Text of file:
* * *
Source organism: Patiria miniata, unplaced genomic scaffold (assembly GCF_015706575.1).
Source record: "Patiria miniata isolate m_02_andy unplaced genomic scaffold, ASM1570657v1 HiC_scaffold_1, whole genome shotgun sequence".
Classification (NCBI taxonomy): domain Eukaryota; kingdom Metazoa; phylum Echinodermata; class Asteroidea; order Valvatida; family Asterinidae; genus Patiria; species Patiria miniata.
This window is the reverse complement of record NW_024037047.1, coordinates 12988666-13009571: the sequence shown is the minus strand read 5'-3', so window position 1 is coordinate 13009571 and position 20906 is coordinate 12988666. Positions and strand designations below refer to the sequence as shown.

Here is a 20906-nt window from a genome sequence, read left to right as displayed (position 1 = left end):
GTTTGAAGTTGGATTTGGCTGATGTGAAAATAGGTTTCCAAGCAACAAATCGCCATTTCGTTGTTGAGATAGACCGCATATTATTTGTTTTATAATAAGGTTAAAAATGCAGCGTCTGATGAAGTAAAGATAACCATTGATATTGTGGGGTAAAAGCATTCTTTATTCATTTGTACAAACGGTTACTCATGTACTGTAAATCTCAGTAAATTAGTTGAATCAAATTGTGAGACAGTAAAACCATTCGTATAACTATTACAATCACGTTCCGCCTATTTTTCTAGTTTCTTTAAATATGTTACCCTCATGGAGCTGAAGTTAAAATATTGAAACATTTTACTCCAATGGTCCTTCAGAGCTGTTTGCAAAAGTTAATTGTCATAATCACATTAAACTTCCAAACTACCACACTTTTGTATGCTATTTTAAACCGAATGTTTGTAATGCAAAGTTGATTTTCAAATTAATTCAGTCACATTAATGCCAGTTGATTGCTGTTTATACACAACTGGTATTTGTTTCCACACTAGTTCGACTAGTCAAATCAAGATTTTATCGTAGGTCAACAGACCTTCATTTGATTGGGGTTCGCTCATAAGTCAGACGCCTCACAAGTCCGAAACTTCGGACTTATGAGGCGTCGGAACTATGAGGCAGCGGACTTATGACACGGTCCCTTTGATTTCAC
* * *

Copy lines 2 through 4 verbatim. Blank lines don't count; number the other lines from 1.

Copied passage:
Source record: "Patiria miniata isolate m_02_andy unplaced genomic scaffold, ASM1570657v1 HiC_scaffold_1, whole genome shotgun sequence".
Classification (NCBI taxonomy): domain Eukaryota; kingdom Metazoa; phylum Echinodermata; class Asteroidea; order Valvatida; family Asterinidae; genus Patiria; species Patiria miniata.
This window is the reverse complement of record NW_024037047.1, coordinates 12988666-13009571: the sequence shown is the minus strand read 5'-3', so window position 1 is coordinate 13009571 and position 20906 is coordinate 12988666. Positions and strand designations below refer to the sequence as shown.